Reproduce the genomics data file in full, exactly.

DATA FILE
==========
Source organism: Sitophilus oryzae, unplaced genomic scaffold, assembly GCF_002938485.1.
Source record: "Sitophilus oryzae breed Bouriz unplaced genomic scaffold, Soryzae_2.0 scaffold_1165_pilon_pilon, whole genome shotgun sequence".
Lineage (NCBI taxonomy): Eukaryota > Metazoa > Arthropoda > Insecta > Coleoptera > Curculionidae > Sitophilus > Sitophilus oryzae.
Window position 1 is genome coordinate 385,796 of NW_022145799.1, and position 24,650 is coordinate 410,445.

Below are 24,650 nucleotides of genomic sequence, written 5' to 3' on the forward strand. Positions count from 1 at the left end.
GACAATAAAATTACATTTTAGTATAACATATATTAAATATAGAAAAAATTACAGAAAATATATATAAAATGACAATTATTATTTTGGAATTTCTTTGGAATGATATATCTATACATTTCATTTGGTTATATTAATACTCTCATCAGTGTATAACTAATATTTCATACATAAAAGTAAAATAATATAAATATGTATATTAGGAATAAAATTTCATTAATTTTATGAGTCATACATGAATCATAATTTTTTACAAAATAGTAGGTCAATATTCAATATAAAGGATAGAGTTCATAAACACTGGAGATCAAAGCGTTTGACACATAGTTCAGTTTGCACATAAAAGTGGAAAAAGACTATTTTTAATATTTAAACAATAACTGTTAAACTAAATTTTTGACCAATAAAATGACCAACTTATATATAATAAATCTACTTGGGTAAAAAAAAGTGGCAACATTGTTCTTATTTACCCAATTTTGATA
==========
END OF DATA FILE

Source organism: Sitophilus oryzae, unplaced genomic scaffold, assembly GCF_002938485.1.
Source record: "Sitophilus oryzae breed Bouriz unplaced genomic scaffold, Soryzae_2.0 scaffold_1165_pilon_pilon, whole genome shotgun sequence".
Lineage (NCBI taxonomy): Eukaryota > Metazoa > Arthropoda > Insecta > Coleoptera > Curculionidae > Sitophilus > Sitophilus oryzae.
Window position 1 is genome coordinate 385,796 of NW_022145799.1, and position 24,650 is coordinate 410,445.

Below are 24,650 nucleotides of genomic sequence, written 5' to 3' on the forward strand. Positions count from 1 at the left end.
GACAATAAAATTACATTTTAGTATAACATATATTAAATATAGAAAAAATTACAGAAAATATATATAAAATGACAATTATTATTTTGGAATTTCTTTGGAATGATATATCTATACATTTCATTTGGTTATATTAATACTCTCATCAGTGTATAACTAATATTTCATACATAAAAGTAAAATAATATAAATATGTATATTAGGAATAAAATTTCATTAATTTTATGAGTCATACATGAATCATAATTTTTTACAAAATAGTAGGTCAATATTCAATATAAAGGATAGAGTTCATAAACACTGGAGATCAAAGCGTTTGACACATAGTTCAGTTTGCACATAAAAGTGGAAAAAGACTATTTTTAATATTTAAACAATAACTGTTAAACTAAATTTTTGACCAATAAAATGACCAACTTATATATAATAAATCTACTTGGGTAAAAAAAAGTGGCAACATTGTTCTTATTTACCCAATTTTGATA